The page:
The first of these is the increasingly clear distinction being made between the economic policies of different East Asian countries. One of the most alarming features of the markets during August was the systemic nature of the collapse: fundamentally sound currencies (like the Hong Kong dollar) were hit along with Indonesian rupiah and the Malaysian ringgitt. Now, gradually, an element of order is returning. A clear distinction is being made between countries whose governments have acknowledged past misjudgments and are starting to correct them (like Indonesia), those that keep on making policy errors (like Thailand), and those whose most obvious response is to blame everyone else (like Malaysia).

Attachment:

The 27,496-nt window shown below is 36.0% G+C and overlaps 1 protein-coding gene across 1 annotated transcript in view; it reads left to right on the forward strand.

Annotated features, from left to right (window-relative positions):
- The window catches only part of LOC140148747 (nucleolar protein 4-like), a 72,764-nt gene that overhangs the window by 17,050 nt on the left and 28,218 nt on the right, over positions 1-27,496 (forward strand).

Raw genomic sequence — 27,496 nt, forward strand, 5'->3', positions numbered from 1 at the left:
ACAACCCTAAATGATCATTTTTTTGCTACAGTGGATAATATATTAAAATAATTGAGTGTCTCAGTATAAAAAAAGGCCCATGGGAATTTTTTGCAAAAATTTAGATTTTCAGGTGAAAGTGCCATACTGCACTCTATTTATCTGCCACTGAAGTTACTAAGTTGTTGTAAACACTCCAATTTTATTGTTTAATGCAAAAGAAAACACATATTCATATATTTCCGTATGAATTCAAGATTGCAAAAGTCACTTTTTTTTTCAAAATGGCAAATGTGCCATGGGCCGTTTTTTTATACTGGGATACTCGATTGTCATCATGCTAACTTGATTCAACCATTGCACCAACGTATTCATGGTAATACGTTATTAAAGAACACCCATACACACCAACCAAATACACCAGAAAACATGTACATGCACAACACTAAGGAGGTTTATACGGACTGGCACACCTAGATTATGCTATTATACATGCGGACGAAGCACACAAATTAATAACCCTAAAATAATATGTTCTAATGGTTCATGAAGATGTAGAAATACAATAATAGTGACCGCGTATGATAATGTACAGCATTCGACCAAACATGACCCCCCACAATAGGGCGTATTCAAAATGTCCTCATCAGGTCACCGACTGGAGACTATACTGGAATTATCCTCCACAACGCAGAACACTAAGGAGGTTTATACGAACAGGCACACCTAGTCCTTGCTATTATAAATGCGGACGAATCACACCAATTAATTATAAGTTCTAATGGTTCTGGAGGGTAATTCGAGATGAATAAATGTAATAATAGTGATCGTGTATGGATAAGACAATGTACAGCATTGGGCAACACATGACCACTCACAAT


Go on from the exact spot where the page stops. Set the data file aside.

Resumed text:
This discrimination is much more healthy than blanket condemnation. Ultimately what matters in determining the price of equities is the financial performance of the companies whose shares are being traded; and that performance is influenced profoundly by the quality of economic management of the countries in which they are based. Discrimination is all; systemic share price movements are irrational and destructive.

The second pointer is that the flight from East Asian equities has not meant a flight from the area altogether, for much of the money seems to be switching into local bonds. Currencies are starting to calm and while it will be many months before confidence is rebuilt, at least they offer clear value. James Capel's emerging market team notes that some Asian currencies are overshooting their equilibrium levels, which in theory ought to offer buying opportunities.